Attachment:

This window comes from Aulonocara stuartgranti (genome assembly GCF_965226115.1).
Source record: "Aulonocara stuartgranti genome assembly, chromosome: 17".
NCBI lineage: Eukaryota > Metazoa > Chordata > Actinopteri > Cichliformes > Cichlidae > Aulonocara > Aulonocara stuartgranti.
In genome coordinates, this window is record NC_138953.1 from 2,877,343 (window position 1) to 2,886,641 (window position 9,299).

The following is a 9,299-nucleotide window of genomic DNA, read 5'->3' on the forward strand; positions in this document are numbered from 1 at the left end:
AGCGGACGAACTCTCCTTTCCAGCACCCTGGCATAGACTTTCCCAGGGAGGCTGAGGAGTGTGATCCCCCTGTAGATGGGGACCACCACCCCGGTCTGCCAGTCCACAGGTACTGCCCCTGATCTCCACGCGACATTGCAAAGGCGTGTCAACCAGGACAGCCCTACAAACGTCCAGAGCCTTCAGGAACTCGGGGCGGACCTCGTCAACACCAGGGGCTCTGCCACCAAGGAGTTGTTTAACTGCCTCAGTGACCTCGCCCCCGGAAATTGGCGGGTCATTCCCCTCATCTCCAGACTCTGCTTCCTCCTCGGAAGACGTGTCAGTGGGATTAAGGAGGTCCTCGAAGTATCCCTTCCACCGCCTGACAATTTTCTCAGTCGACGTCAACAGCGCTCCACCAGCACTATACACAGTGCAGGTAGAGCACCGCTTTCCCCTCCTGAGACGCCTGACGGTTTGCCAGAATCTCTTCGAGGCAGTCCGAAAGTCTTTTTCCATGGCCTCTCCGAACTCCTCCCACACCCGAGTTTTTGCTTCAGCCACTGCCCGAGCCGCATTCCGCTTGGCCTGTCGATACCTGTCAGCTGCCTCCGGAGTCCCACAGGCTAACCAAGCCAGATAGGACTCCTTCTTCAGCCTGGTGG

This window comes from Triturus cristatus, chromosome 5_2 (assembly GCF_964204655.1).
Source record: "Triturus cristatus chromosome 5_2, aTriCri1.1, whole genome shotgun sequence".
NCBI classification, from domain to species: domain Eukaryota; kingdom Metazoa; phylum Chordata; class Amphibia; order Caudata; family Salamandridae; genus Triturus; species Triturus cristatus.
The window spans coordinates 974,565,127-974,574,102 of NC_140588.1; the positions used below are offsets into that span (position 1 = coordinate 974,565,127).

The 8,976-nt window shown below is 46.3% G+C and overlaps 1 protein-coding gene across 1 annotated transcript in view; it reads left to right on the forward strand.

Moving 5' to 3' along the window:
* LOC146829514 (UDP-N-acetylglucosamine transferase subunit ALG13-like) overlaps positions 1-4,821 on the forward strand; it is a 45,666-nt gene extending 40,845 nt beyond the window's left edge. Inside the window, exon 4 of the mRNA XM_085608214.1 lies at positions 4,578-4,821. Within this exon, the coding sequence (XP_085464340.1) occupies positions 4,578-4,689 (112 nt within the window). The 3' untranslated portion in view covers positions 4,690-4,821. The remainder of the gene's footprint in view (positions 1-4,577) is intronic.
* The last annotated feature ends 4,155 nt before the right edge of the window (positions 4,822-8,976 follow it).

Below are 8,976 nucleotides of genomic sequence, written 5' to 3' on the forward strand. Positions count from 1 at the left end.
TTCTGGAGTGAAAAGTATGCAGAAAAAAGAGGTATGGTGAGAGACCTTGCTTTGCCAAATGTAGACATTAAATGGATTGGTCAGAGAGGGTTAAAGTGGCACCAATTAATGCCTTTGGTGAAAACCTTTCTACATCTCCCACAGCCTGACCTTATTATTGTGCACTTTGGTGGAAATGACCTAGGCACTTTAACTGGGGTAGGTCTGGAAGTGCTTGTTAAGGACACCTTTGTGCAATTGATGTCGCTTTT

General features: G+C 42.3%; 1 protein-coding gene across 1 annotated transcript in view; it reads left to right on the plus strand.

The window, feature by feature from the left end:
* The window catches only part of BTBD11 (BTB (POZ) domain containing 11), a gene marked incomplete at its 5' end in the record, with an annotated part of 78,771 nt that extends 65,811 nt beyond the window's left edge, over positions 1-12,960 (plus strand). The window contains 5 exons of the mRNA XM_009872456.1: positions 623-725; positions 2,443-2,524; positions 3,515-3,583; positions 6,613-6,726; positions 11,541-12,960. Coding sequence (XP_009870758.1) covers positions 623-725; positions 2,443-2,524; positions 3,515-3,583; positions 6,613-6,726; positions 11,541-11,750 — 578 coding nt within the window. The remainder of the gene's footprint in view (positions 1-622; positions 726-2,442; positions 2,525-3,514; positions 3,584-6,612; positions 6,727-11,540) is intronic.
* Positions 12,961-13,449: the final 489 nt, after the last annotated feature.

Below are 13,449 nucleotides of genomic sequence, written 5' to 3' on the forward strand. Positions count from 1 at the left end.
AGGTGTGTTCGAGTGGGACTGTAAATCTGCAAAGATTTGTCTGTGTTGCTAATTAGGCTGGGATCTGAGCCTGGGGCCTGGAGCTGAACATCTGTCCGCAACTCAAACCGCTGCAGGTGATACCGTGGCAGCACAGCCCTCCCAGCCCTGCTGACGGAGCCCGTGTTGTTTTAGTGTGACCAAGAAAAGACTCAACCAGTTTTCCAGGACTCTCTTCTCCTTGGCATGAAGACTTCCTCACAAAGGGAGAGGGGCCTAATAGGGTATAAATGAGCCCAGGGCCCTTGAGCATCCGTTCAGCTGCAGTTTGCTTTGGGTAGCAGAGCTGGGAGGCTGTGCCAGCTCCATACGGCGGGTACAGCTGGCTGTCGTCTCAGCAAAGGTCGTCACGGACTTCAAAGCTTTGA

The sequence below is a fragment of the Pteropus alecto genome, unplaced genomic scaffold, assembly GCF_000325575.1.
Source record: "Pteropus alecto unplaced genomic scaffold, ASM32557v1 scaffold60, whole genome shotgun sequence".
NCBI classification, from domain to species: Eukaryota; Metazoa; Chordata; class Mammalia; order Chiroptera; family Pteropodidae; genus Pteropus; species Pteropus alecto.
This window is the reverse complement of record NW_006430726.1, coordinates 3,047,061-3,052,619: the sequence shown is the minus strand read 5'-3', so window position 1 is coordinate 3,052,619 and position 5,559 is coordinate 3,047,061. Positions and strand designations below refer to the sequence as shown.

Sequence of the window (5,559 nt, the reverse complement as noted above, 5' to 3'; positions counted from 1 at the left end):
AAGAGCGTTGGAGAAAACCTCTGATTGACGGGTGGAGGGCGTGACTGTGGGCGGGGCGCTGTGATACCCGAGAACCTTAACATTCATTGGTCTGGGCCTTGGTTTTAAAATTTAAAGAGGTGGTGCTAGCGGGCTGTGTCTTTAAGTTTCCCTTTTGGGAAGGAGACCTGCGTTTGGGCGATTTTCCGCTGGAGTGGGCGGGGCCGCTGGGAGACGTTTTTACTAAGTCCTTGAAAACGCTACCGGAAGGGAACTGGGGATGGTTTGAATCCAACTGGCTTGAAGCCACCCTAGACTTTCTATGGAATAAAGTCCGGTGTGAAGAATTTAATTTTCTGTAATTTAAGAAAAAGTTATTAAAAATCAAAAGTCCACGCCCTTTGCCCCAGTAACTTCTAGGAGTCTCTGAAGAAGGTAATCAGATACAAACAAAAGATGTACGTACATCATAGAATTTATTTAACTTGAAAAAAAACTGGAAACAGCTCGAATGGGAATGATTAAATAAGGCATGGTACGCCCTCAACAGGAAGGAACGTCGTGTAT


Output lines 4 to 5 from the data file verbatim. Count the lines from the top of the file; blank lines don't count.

In genome coordinates, this window is record NC_138953.1 from 2,877,343 (window position 1) to 2,886,641 (window position 9,299).

The following is a 9,299-nucleotide window of genomic DNA, read 5'->3' on the forward strand; positions in this document are numbered from 1 at the left end: